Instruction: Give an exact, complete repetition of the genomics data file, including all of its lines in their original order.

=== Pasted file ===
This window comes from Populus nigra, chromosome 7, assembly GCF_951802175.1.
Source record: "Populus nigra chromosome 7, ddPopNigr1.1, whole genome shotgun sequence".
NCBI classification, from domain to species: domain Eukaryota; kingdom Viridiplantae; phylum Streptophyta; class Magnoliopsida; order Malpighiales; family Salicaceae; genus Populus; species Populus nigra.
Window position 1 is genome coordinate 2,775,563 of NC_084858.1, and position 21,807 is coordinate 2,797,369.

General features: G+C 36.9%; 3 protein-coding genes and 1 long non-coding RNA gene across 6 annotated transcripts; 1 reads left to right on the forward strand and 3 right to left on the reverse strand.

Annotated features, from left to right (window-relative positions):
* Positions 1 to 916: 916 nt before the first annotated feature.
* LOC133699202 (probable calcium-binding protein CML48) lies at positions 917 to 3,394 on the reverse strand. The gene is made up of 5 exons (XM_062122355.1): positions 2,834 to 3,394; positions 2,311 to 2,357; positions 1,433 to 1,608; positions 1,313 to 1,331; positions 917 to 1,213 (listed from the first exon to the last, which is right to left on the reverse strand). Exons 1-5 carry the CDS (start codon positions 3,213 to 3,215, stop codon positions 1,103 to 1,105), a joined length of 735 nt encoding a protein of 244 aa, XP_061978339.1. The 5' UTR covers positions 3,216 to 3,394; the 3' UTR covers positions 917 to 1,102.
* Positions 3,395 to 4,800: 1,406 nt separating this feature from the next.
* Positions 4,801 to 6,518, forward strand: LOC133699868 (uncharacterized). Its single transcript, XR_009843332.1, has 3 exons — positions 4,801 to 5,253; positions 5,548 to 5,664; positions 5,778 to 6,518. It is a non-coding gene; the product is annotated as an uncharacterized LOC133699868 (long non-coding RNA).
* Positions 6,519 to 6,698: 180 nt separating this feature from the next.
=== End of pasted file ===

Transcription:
This window comes from Populus nigra, chromosome 7, assembly GCF_951802175.1.
Source record: "Populus nigra chromosome 7, ddPopNigr1.1, whole genome shotgun sequence".
NCBI classification, from domain to species: domain Eukaryota; kingdom Viridiplantae; phylum Streptophyta; class Magnoliopsida; order Malpighiales; family Salicaceae; genus Populus; species Populus nigra.
Window position 1 is genome coordinate 2,775,563 of NC_084858.1, and position 21,807 is coordinate 2,797,369.

General features: G+C 36.9%; 3 protein-coding genes and 1 long non-coding RNA gene across 6 annotated transcripts; 1 reads left to right on the forward strand and 3 right to left on the reverse strand.

Annotated features, from left to right (window-relative positions):
* Positions 1 to 916: 916 nt before the first annotated feature.
* LOC133699202 (probable calcium-binding protein CML48) lies at positions 917 to 3,394 on the reverse strand. The gene is made up of 5 exons (XM_062122355.1): positions 2,834 to 3,394; positions 2,311 to 2,357; positions 1,433 to 1,608; positions 1,313 to 1,331; positions 917 to 1,213 (listed from the first exon to the last, which is right to left on the reverse strand). Exons 1-5 carry the CDS (start codon positions 3,213 to 3,215, stop codon positions 1,103 to 1,105), a joined length of 735 nt encoding a protein of 244 aa, XP_061978339.1. The 5' UTR covers positions 3,216 to 3,394; the 3' UTR covers positions 917 to 1,102.
* Positions 3,395 to 4,800: 1,406 nt separating this feature from the next.
* Positions 4,801 to 6,518, forward strand: LOC133699868 (uncharacterized). Its single transcript, XR_009843332.1, has 3 exons — positions 4,801 to 5,253; positions 5,548 to 5,664; positions 5,778 to 6,518. It is a non-coding gene; the product is annotated as an uncharacterized LOC133699868 (long non-coding RNA).
* Positions 6,519 to 6,698: 180 nt separating this feature from the next.